To be honest, I have never really been able to grasp the complexity or perhaps the simplicity at the heart of Takashi Miike’s films. I first...

Takashi Miike Breaks Out of the Box

To be honest, I have never really been able to grasp the complexity or perhaps the simplicity at the heart of Takashi Miike’s films. I first saw Audition at a conference screening and I left the room with feeling of unease and confusion. This same feeling returns to me when I watch Takashi Miike’s Box.

Box is by far one of the quietist horror films I’ve ever watched. The silence is so profound that for a moment I thought my surround sound was on the fritz. As a watcher of American horror films I am used to being bombarded visually and aurally, whether it’s with a splash of bright red gore or the sickening sound of a knife as it slices through flesh and scrapes the bone. There is none of that here. Miike’s film is placid, almost serene, an environment which makes the events unfolding that much more horrifying.
In Box, Miike tells the story of Kyoko, a young writer who experienced a horrible tragedy in her childhood and has recurring dreams of being buried alive in a box. With the use of flashbacks Miike lays out Kyoko’s life story. She was once a circus performer with her identical twin sister and the two would contort themselves to fit into small boxes. Once locked in these boxes, their guardian Higata would perform a magic trick, turning the girls into white and red chrysanthemums.
But there’s trouble in paradise when Higata rewards Koko’s sister Shoko for her performance with a blue pendant, leaving Kyoko out in the cold. Jealous, Kyko locks her sister in her box as she’s rehearsing for a show. When Higata confronts her, she maims him with a dart and knocks over an oil lamp, setting the stage and the box containing her sister aflame.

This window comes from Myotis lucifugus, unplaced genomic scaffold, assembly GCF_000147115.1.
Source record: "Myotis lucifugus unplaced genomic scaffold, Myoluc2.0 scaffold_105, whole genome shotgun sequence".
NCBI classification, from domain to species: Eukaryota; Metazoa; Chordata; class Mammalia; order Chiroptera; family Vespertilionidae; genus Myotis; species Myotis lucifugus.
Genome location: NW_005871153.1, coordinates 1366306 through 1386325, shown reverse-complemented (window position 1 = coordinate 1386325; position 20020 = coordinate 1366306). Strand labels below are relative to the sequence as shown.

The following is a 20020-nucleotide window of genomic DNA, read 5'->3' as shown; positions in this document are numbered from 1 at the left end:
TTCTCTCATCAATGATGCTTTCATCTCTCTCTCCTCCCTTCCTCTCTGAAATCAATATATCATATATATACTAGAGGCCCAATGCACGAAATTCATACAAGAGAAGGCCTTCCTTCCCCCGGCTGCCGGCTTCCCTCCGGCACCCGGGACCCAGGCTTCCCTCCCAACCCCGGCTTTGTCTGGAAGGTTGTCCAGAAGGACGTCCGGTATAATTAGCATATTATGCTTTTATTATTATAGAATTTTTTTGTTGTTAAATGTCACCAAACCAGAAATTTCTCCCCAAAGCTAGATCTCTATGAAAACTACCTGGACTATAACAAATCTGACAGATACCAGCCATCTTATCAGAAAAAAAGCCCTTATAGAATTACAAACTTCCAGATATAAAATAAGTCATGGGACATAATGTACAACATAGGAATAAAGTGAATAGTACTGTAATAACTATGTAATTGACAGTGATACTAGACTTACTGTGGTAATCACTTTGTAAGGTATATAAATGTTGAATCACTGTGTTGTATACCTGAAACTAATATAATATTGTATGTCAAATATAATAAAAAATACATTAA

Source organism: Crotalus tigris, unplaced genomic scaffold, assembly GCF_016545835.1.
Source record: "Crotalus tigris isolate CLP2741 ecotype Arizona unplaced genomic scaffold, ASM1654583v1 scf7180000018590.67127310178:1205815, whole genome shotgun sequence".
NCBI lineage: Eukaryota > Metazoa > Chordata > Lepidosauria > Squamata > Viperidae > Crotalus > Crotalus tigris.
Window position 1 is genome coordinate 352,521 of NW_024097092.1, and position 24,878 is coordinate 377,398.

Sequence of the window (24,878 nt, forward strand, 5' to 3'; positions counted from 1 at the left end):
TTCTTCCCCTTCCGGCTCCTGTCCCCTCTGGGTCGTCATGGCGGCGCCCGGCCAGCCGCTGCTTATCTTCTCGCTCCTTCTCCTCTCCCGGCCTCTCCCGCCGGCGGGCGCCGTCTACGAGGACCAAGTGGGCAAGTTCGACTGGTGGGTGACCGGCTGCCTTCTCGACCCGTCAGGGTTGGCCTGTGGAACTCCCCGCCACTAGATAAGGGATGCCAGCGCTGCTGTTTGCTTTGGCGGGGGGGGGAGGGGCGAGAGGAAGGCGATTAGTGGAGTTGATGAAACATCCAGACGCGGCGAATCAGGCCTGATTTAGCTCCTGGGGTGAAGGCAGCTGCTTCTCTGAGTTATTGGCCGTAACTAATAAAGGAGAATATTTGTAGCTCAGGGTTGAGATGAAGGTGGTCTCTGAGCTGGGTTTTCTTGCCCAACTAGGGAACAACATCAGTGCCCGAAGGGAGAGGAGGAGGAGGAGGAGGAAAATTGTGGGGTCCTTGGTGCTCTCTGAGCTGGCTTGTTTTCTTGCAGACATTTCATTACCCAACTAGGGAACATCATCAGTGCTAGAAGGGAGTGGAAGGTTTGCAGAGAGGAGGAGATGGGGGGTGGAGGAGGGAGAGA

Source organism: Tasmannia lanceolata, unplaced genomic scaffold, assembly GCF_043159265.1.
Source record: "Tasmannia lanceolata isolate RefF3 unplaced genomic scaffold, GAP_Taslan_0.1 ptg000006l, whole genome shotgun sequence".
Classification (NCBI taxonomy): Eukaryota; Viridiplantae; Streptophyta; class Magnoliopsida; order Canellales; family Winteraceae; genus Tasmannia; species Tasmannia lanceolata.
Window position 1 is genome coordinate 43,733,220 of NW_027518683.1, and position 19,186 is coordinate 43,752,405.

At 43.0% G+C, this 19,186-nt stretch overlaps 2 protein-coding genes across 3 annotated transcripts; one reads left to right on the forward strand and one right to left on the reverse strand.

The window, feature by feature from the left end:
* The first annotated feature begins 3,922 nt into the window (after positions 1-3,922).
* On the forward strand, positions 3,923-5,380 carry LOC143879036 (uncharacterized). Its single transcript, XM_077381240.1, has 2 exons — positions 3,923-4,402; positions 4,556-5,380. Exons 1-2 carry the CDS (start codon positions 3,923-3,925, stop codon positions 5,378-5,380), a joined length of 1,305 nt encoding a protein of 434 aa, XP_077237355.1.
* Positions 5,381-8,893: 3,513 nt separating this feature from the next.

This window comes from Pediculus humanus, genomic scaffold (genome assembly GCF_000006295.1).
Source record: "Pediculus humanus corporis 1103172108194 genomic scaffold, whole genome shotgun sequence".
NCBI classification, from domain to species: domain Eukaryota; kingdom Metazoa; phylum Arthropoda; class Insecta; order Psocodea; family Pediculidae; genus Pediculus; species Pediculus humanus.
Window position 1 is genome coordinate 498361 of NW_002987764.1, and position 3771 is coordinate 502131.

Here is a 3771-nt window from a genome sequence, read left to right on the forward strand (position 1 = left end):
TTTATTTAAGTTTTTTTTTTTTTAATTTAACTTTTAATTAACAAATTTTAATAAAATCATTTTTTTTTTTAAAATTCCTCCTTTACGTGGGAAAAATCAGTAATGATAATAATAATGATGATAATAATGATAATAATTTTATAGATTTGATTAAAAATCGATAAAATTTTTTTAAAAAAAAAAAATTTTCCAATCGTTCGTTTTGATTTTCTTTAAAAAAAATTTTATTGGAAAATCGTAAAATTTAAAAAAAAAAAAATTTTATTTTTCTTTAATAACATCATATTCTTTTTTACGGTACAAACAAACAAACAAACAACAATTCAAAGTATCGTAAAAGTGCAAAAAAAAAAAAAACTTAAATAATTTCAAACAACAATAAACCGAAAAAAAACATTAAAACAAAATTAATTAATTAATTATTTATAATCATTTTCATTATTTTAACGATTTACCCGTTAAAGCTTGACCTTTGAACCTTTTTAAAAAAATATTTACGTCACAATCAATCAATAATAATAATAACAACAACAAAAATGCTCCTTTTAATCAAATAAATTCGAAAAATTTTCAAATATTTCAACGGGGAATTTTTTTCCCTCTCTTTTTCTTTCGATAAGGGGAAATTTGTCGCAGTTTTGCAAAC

The only thing I find irritating about Miike’s film is his refusal to explain key scenes in the commentary. I was especially intrigued by the relationship between Kyko and Higata but on this point Miike falls silent. Instead he urges his viewers to “stop thinking so hard” and simply accept what is happening in order to understand. Despite my frustration, I applaud Miike’s artistic prerogative and his refusal to spell out the film for his audience and it reminds me of Ruskin’s struggle when he felt forced to explain the meaning behind his 1853 painting, The Awakening Conscience.
In the end, Box reveals itself as a short concerned with the split between waking reality and the dream world. Kyoko awakens three times in the film, and it is only the last of these that is a true awakening. As it turns out, Kyoko’s dreams are fantasies of separation from a sister who is attached to her bodily, with Yoshii, a publisher’s representative (who also plays Higata in the film) staring as Higata, the object of desire in her dreams. The clues left by Miike at the film’s start are now clear as we realize why Kyko cannot type and why there are two mugs on her drafting table.

Miike’s work ultimately represents a departure from the Haunted School of directors like Shimizu (Ju-On) and Kurosawa (Pulse) whose films are centered on ghosts and spectral hauntings. It’s this difference that continues to intrigue me as I explore Miike’s body of work.

Previously: Chan-Wook Park’s Cut and Fruit Chan's Dumplings

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